Name: Kevin Durant
Birthdate: January 1, 1970
Famous Years: 2007-Present
Currently Known For: NBA Champion and One-Time MVP
|Networth: $150 Million||Famous For: Second Overall Pick in the 2007 NBA Draft|
Birthdate January 1, 1970
Famous Years 2007-Present
Currently Known For NBA Champion and One-Time MVP
Networth $150 Million
Famous For Second Overall Pick in the 2007 NBA Draft
Professional athletes come from all walks of life, and Kevin Durant is one of those that had to climb through adversity to reach the top. Durant, who was born on September 29, 1988, had grown up for much of his childhood without his father around, and was raised by his mother and grandmother before his father came back into the picture when he was a teenager.
From a young age, Durant showed a lot of skill on the basketball court, frequently returning to an empty home while his mother was at work. “It was so clear to me at a young age that if you didn’t get up every day and work till it was dark, you weren’t eating,” he said. It was unlikely that Durant was going to have the money to attend college, but in high school he excelled as one of the nation’s premiere amateur basketball players and received scholarship offers from just about every college in the United States.
Durant would end up choosing the University of Texas as the NBA declared that athletes must be one year removed from high school to qualify for the league. Durant was one of the best college basketball players even as a freshman, scoring more than 25 points and pulling in more than 11 rebounds per game. His team didn’t make it past the second round of the NCAA Tournament, but Durant was highly regarded by NBA teams, so he entered the 2007 NBA Draft.
On the night of the draft, Durant was selected second overall behind only Greg Oden, with the Seattle SuperSonics picking up the Texas star. Like his time in college, Durant spent just one year in Seattle as the franchise announced their move to Oklahoma City, renaming themselves the Thunder. Fresh off of his Rookie of the Year campaign, Durant picked up where he left off and was teamed with Russell Westbrook where the two became perennial all stars.
Durant was putting up massive numbers, though his team was having trouble getting over the hump. The Thunder would reach the NBA Finals in 2012, but fell to the Miami Heat despite Durant scoring more than 30 points per game during the series. Still waiting on his team accolades, Durant would secure the highest individual award in 2014 when he was named the league’s MVP thanks to 32 points per game.
The following two seasons, the Thunder would reach the playoffs, but didn’t make it to the NBA finals as they ran into the Golden State Warriors. With his contract in Oklahoma City coming to an end, there had been some talk that Durant might join the team that had knocked him out of the playoffs. The rumors would come true in July 2016 when Durant announced in an article with The Players’ Tribune that he would be signing with the Warriors, calling it “My Next Chapter.”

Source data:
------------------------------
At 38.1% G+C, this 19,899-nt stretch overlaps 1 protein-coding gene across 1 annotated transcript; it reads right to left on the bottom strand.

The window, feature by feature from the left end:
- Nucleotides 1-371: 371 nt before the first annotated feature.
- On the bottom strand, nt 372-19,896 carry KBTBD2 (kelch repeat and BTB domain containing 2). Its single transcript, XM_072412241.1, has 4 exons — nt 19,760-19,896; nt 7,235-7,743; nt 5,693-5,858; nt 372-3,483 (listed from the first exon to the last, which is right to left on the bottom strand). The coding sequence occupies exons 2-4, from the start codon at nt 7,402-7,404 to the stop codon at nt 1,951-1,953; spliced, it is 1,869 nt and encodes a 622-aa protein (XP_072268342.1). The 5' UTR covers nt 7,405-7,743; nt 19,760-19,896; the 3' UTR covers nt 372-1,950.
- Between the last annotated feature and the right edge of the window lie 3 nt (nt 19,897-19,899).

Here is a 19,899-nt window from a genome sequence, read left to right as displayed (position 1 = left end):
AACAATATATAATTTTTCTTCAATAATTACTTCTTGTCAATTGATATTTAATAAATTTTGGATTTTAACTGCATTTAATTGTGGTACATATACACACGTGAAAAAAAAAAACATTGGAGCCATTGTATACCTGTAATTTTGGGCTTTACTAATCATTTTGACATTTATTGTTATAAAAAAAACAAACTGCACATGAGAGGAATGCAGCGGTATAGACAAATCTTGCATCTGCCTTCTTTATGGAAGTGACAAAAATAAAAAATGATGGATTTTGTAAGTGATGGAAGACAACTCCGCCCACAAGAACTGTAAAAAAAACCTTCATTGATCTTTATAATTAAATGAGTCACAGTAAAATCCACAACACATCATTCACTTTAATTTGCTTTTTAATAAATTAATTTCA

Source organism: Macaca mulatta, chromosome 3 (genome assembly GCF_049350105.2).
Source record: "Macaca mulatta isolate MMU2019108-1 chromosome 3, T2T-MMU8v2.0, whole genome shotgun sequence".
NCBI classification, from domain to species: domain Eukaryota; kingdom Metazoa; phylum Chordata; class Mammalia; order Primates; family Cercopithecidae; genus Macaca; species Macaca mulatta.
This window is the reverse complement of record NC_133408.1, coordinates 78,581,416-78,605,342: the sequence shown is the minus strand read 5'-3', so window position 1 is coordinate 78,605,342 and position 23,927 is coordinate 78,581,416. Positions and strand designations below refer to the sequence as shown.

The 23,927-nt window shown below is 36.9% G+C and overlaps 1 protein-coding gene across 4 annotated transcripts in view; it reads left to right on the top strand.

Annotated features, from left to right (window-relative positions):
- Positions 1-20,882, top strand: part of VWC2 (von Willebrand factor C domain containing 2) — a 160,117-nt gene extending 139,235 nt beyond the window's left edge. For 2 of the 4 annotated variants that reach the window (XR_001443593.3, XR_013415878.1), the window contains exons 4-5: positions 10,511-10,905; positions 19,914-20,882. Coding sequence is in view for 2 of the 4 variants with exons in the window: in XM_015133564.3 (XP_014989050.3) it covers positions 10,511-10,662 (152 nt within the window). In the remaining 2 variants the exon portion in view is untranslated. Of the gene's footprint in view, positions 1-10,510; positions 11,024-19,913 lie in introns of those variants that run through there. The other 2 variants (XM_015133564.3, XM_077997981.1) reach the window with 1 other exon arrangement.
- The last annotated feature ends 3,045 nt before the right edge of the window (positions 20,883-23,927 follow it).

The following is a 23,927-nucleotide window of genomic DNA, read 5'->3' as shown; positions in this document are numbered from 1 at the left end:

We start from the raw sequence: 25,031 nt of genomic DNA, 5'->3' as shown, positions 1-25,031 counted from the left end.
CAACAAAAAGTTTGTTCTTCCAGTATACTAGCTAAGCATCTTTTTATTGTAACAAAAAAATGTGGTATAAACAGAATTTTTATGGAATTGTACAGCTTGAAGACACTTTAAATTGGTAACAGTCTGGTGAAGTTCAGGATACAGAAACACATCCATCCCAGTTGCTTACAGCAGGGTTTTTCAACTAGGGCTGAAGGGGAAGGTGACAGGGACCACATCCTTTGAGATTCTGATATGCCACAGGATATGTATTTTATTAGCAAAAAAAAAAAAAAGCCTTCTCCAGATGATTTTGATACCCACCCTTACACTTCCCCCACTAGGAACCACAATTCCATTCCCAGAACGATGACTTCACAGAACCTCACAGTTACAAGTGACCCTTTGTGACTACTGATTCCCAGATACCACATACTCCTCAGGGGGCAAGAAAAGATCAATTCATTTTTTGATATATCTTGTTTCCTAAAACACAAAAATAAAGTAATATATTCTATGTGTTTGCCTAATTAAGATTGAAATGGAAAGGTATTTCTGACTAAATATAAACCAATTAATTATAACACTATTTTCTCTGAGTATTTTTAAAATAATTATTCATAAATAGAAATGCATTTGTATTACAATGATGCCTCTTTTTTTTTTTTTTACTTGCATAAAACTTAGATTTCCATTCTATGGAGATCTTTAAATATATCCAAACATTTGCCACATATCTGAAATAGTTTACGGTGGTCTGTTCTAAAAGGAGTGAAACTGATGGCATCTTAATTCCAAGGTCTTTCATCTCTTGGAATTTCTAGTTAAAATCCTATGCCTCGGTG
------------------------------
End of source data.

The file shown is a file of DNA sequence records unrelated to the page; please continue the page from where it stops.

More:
Durant said that he signed with the Warriors because he needed validation. “At that time in my career, I didn’t know how other people felt about my game,” he said. “And I knew that I was pretty darn good and I knew I worked extremely hard, but I needed that validation from my peers and teams and GMs, people that are really into the game, to really help me feel good about myself and help me feel confident and let me know that what I was doing was working.”
People had been critical that Durant joined the team rather than beating them, but that didn’t get to him as the team found instant success with Durant in the lineup. In his first season, the Warriors would reach the NBA Finals and defeat the Cleveland Cavaliers, earning Durant his first NBA title. The next season, Durant would take a paycut to remain with the team and the Warriors again found themselves in the NBA Finals, playing the Cavaliers for the fourth year in a row.
Durant has been one of the league’s most marketable players, appearing in countless advertisements and receiving endorsements that have made him very wealthy. “To this day, I still can’t believe the luxuries this game has afforded me,” he said. “It’s almost embarrassing at times, but I understand it’s the market for my profession. I appreciate every moment and how lucky I am...I’m also very driven to be as philanthropic as I can be. I don’t think I could enjoy my success without knowing I was doing all I could do to help others.”
Now entering his 30s in 2018, Durant still has a lot of basketball to play, and possibly many more titles to win. Where he’ll be for the 2018-19 season is still up in the air, but it’s expected that Durant will once again restructure his contract to stay with Golden State. Since the team has been highly successful both with and without Durant, it’s a wise place to stay for players that want to win championships.